Tuesday, October 4, 2011

A Mafia Story in Sound

I’m pleased to announce the debut of the audiobook edition of the critically acclaimed novella Saraceno by Djelloul Marbrook, narrated by the author. It’s available for download from Amazon, Audible, or iTunes. I had a good experience working with Audiobook Creation Exchange (ACX) for distribution. Recording was handled by Julie Last at Coldbrook Productions of Woodstock, NY, with some fine saxophone licks added by Peter Buettner.

A year ago, through my small publishing company, Bliss Plot Press, I launched the e-book version of Saraceno, which is available in all formats from Smashwords and other e-book retailers, or in Kindle format direct from Amazon. By year’s end, I’ll be announcing a trade paperback edition.

Saraceno has had a difficult history. Its original publisher folded before the book actually entered the market, but a few hardback copies continue to be traded on Amazon. It earned some laudatory reviews, excerpted here:

"Not just another run-of-the-mill Mafia novel." —Small Press Bookwatch

"Saraceno is an electric tone-poem straight from a world we only think we understand. An heir to George V. Higgins and David Mamet, Djelloul Marbrook writes dialogue that not only entertains with an intoxicating clickety-clack, but also packs a truth about low-life mob culture The Sopranos only hints at. You can practically smell the anisette and filling-station coffee."
—Dan Baum, author of Nine Lives: Mystery, Magic, Death and Life in New Orleans (Spiegel & Grau, 2009)

"…a good ear for crackling dialogue… I love Marbrook’s crude, raw music of the streets. The notes are authentic and on target…" —Sam Coale, The Providence (RI) Journal

"Strongly recommended as a remarkably crafted tale." —Midwest Book Review

"This lyrical and violent, funny and sad, hot and cool novella haunts us. Try it.” —Ann LaFarge, Taconic Weekend

And what follows is my own original review of the book, from About Town, 2005.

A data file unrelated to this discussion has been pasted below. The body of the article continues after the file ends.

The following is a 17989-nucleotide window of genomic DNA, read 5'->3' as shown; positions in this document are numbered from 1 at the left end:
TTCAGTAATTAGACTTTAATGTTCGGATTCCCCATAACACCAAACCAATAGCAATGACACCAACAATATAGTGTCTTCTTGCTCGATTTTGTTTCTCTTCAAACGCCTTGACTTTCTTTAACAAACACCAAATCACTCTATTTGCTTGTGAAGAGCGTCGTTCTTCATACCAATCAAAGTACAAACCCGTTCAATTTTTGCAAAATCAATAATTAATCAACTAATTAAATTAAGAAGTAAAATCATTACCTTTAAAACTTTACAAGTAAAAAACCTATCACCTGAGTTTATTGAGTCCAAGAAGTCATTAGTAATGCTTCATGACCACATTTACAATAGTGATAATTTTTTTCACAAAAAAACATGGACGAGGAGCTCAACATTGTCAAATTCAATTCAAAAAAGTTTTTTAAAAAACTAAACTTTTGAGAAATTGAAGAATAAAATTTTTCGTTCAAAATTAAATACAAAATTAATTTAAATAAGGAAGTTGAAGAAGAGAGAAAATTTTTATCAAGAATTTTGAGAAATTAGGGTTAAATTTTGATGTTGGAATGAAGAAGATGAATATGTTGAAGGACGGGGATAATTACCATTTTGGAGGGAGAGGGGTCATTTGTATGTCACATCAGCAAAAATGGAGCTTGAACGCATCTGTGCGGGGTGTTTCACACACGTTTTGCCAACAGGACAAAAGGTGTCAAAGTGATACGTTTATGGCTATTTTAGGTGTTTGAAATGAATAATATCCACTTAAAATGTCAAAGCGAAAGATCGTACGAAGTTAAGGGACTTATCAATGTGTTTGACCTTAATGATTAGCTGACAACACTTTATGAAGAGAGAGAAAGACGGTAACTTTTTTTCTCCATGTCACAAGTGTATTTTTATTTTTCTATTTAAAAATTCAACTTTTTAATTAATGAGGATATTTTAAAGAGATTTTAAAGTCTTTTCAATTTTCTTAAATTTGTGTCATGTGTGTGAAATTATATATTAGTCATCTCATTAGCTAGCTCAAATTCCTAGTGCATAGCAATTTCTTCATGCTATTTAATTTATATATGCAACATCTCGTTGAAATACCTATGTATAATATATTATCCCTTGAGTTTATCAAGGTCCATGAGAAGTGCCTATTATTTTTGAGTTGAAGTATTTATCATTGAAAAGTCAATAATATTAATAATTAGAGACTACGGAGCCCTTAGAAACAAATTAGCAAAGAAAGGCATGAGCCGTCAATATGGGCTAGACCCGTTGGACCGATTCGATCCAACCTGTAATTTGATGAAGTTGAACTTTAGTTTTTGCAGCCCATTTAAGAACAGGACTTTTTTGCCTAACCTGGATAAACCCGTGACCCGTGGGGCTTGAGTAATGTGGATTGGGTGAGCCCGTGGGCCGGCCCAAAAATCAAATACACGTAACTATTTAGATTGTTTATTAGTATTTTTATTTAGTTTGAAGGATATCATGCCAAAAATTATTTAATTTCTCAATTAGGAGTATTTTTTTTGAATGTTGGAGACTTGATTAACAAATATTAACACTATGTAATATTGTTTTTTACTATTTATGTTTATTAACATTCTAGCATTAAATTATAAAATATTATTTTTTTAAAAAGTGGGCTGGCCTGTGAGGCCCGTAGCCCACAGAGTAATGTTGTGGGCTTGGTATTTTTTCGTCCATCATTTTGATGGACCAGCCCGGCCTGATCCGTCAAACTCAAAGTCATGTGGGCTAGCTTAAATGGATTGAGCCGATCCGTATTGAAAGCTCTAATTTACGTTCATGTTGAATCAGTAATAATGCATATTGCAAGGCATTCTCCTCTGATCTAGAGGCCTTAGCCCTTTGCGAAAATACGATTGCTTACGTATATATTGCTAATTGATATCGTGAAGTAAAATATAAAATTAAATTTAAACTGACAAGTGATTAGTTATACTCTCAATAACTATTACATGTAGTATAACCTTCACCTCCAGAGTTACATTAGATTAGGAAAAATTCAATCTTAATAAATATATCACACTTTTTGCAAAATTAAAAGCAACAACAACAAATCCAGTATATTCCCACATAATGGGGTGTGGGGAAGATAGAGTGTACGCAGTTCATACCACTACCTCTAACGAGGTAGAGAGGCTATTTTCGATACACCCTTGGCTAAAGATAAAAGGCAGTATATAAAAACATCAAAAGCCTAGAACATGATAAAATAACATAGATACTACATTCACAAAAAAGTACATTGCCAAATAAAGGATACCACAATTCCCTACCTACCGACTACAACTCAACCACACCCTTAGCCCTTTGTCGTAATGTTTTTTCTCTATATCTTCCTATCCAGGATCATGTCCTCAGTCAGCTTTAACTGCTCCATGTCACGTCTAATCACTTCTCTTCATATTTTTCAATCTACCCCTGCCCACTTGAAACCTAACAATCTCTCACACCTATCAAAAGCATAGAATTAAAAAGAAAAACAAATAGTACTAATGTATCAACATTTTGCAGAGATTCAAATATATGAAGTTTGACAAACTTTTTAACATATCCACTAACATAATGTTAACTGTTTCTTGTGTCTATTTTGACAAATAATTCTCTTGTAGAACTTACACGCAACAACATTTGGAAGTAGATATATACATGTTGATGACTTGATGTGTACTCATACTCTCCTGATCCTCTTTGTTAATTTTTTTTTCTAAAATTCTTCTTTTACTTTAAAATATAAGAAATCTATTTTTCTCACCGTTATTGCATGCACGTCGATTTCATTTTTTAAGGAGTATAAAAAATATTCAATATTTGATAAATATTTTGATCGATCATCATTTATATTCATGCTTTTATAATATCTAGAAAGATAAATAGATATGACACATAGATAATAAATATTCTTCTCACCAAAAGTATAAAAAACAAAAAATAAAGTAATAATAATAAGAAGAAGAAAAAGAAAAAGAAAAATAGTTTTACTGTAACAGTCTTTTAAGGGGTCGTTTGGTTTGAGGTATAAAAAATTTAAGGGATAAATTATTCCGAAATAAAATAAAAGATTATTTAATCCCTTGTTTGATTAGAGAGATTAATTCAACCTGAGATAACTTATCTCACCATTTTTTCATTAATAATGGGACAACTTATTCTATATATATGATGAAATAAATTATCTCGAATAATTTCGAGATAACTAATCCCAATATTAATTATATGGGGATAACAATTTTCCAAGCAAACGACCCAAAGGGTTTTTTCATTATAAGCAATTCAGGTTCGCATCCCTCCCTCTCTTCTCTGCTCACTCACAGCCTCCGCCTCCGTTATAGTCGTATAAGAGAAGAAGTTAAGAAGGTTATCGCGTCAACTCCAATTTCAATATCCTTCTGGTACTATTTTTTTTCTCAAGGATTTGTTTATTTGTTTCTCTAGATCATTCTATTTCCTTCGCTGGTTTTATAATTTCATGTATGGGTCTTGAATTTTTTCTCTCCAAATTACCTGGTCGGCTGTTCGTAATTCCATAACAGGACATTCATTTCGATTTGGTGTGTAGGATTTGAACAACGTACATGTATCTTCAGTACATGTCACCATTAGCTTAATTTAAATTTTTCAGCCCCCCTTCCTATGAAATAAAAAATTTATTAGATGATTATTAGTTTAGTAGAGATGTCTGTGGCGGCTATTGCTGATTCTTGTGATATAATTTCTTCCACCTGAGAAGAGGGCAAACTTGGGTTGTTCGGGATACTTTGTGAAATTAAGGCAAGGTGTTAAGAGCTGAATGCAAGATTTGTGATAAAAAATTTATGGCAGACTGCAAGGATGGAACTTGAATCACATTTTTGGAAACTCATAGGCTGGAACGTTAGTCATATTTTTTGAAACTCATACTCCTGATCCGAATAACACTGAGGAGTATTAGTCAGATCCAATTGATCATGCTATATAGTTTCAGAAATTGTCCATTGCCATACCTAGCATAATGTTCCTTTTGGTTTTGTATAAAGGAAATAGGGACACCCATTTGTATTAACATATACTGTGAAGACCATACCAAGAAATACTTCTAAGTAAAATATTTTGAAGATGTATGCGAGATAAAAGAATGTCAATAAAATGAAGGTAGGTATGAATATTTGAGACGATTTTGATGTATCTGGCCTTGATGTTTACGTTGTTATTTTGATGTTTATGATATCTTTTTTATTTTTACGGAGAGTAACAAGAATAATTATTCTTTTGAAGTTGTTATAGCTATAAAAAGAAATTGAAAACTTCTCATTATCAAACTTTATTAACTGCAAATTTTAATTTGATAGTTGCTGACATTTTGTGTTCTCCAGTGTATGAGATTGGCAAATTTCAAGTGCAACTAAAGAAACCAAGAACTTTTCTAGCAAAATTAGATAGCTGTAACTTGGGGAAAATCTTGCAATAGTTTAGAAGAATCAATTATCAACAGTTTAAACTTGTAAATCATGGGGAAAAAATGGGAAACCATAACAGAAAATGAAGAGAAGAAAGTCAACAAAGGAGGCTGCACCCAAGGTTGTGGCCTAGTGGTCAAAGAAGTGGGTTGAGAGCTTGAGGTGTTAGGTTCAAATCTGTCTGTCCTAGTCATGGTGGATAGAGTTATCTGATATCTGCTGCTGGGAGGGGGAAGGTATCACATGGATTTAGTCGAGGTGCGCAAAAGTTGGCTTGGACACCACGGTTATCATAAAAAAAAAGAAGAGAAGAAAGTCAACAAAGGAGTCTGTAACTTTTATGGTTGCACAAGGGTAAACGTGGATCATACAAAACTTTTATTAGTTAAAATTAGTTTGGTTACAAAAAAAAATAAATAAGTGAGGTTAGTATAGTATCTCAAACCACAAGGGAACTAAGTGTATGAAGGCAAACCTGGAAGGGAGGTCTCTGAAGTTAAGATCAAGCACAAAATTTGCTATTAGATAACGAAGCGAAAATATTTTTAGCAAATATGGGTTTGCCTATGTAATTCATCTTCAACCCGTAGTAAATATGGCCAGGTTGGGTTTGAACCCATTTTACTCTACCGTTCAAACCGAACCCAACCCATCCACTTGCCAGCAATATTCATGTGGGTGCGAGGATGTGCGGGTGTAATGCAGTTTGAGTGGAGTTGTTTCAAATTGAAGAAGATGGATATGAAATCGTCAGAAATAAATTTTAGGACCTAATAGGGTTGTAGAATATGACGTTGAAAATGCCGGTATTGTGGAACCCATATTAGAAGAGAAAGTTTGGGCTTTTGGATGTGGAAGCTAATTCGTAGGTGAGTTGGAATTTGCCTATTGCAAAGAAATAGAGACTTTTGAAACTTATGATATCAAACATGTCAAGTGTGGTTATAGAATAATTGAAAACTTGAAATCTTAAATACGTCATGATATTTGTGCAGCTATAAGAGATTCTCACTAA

A New Type of Mafia Story

In "Saraceno," Djelloul Marbrook has crafted an entirely new variety of gangster tale. The story of a Mafia hit man and his friend, the grandson of the godfather, as each searches for his own true path, this compact novella is also a glass through which we see its author. "Saraceno" is an unlikely artifact: a Mafia story sculpted with the most refined of sensibilities from the clay of high art and philosophy, and then thoroughly suffused with love. This love is, first, the mysterious affection of a creator for his creations, a compassion for flawed humanity that drives the best fiction and makes its consumption a healthy activity. Second, it is the love of the characters for one another, from which redemption finally comes.

In Marbrook's narrative, "Il Saraceno" is the secret nickname given to the handsome and deadly Billy Salviati by his Mafia master, connoting both menace and respect--the historical view of the Sicilians toward their one-time rulers, the Arabs. Billy's life changes, as do the lives of his few friends, when he meets an elderly Jewish woman and is introduced to a library of the best writing and a rooftop full of roses. In an economical, erudite voice powered by an awesome vocabulary, Marbrook weaves bright strands of alchemy, art, literature, and religion into a dark Hell's Kitchen fabric.

If you're an aficionado of the recent spate of gangster yarns masquerading as psychological explorations while glorifying brutality, "Saraceno" may leave your bloodlust unfulfilled. This is no "Sopranos," no "Goodfellas," no "Godfather Part X." A nasty beating or two are in full view, but the much bloodier doings we know to be the currency of that world stay off-screen. In the same way that Paul Auster used the "detective" persona in his "New York Trilogy" to create works of art that delve into mysteries far deeper than "whodunit," and as a result got slammed by fans of the genre, so "Saraceno" takes higher aim, and may not be appreciated by those who prefer their reading tightly pigeonholed.

Djelloul Marbrook is the kind of writer I take real pleasure in discovering: a Hudson Valley neighbor and a mature artist whose rich body of work is finally coming to light. Marbrook's poetry collection, Far From Algiers, was the 2007 winner of the Wick Poetry Prize. His second poetry collection, Brushstrokes & Glances, was published by Deerbrook Editions in 2010, and his novella Artemisia’s Wolf by Prakash Books in 2011. His blog is always insightful: see djelloulmarbrook.com.

No comments:

Post a Comment